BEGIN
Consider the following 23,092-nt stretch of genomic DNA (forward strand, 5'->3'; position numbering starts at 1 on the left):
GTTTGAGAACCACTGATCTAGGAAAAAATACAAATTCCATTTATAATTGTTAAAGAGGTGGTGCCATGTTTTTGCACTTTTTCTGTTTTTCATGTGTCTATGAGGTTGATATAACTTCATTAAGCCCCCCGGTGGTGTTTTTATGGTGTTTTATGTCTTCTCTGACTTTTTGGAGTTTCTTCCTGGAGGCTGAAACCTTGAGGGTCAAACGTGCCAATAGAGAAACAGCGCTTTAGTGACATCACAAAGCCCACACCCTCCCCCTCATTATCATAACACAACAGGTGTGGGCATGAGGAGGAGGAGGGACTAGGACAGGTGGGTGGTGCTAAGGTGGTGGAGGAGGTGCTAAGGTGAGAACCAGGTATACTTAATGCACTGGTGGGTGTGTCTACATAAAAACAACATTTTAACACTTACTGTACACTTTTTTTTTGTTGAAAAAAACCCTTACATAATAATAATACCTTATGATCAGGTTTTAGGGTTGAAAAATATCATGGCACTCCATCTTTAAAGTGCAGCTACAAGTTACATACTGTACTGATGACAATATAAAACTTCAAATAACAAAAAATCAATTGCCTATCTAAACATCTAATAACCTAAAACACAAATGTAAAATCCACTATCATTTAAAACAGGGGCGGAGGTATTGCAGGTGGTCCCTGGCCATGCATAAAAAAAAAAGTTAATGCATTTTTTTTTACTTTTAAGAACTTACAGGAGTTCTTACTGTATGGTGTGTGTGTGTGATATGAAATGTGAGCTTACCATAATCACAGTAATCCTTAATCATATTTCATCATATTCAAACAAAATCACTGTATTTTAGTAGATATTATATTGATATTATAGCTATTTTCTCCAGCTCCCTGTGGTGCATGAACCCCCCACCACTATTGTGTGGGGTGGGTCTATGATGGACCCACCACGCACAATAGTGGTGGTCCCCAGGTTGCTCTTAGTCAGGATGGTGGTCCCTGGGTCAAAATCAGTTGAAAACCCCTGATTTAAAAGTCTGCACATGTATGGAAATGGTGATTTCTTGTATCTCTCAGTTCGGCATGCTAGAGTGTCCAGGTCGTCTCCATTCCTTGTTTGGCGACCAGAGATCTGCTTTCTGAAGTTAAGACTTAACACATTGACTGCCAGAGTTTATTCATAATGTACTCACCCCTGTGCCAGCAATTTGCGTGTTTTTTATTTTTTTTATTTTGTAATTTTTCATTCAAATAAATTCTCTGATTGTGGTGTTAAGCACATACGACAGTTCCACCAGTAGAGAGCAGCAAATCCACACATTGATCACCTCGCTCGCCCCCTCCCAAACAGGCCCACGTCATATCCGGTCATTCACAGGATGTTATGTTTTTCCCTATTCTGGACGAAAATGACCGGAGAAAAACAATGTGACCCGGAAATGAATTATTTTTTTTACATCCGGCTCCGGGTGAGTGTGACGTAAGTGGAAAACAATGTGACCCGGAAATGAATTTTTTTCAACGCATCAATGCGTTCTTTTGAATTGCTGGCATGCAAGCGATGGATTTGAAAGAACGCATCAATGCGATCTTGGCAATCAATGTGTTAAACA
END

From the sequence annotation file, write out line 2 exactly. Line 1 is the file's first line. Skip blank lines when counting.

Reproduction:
GTTTGAGAACCACTGATCTAGGAAAAAATACAAATTCCATTTATAATTGTTAAAGAGGTGGTGCCATGTTTTTGCACTTTTTCTGTTTTTCATGTGTCTATGAGGTTGATATAACTTCATTAAGCCCCCCGGTGGTGTTTTTATGGTGTTTTATGTCTTCTCTGACTTTTTGGAGTTTCTTCCTGGAGGCTGAAACCTTGAGGGTCAAACGTGCCAATAGAGAAACAGCGCTTTAGTGACATCACAAAGCCCACACCCTCCCCCTCATTATCATAACACAACAGGTGTGGGCATGAGGAGGAGGAGGGACTAGGACAGGTGGGTGGTGCTAAGGTGGTGGAGGAGGTGCTAAGGTGAGAACCAGGTATACTTAATGCACTGGTGGGTGTGTCTACATAAAAACAACATTTTAACACTTACTGTACACTTTTTTTTTGTTGAAAAAAACCCTTACATAATAATAATACCTTATGATCAGGTTTTAGGGTTGAAAAATATCATGGCACTCCATCTTTAAAGTGCAGCTACAAGTTACATACTGTACTGATGACAATATAAAACTTCAAATAACAAAAAATCAATTGCCTATCTAAACATCTAATAACCTAAAACACAAATGTAAAATCCACTATCATTTAAAACAGGGGCGGAGGTATTGCAGGTGGTCCCTGGCCATGCATAAAAAAAAAAGTTAATGCATTTTTTTTTACTTTTAAGAACTTACAGGAGTTCTTACTGTATGGTGTGTGTGTGTGATATGAAATGTGAGCTTACCATAATCACAGTAATCCTTAATCATATTTCATCATATTCAAACAAAATCACTGTATTTTAGTAGATATTATATTGATATTATAGCTATTTTCTCCAGCTCCCTGTGGTGCATGAACCCCCCACCACTATTGTGTGGGGTGGGTCTATGATGGACCCACCACGCACAATAGTGGTGGTCCCCAGGTTGCTCTTAGTCAGGATGGTGGTCCCTGGGTCAAAATCAGTTGAAAACCCCTGATTTAAAAGTCTGCACATGTATGGAAATGGTGATTTCTTGTATCTCTCAGTTCGGCATGCTAGAGTGTCCAGGTCGTCTCCATTCCTTGTTTGGCGACCAGAGATCTGCTTTCTGAAGTTAAGACTTAACACATTGACTGCCAGAGTTTATTCATAATGTACTCACCCCTGTGCCAGCAATTTGCGTGTTTTTTATTTTTTTTATTTTGTAATTTTTCATTCAAATAAATTCTCTGATTGTGGTGTTAAGCACATACGACAGTTCCACCAGTAGAGAGCAGCAAATCCACACATTGATCACCTCGCTCGCCCCCTCCCAAACAGGCCCACGTCATATCCGGTCATTCACAGGATGTTATGTTTTTCCCTATTCTGGACGAAAATGACCGGAGAAAAACAATGTGACCCGGAAATGAATTATTTTTTTTACATCCGGCTCCGGGTGAGTGTGACGTAAGTGGAAAACAATGTGACCCGGAAATGAATTTTTTTCAACGCATCAATGCGTTCTTTTGAATTGCTGGCATGCAAGCGATGGATTTGAAAGAACGCATCAATGCGATCTTGGCAATCAATGTGTTAAACA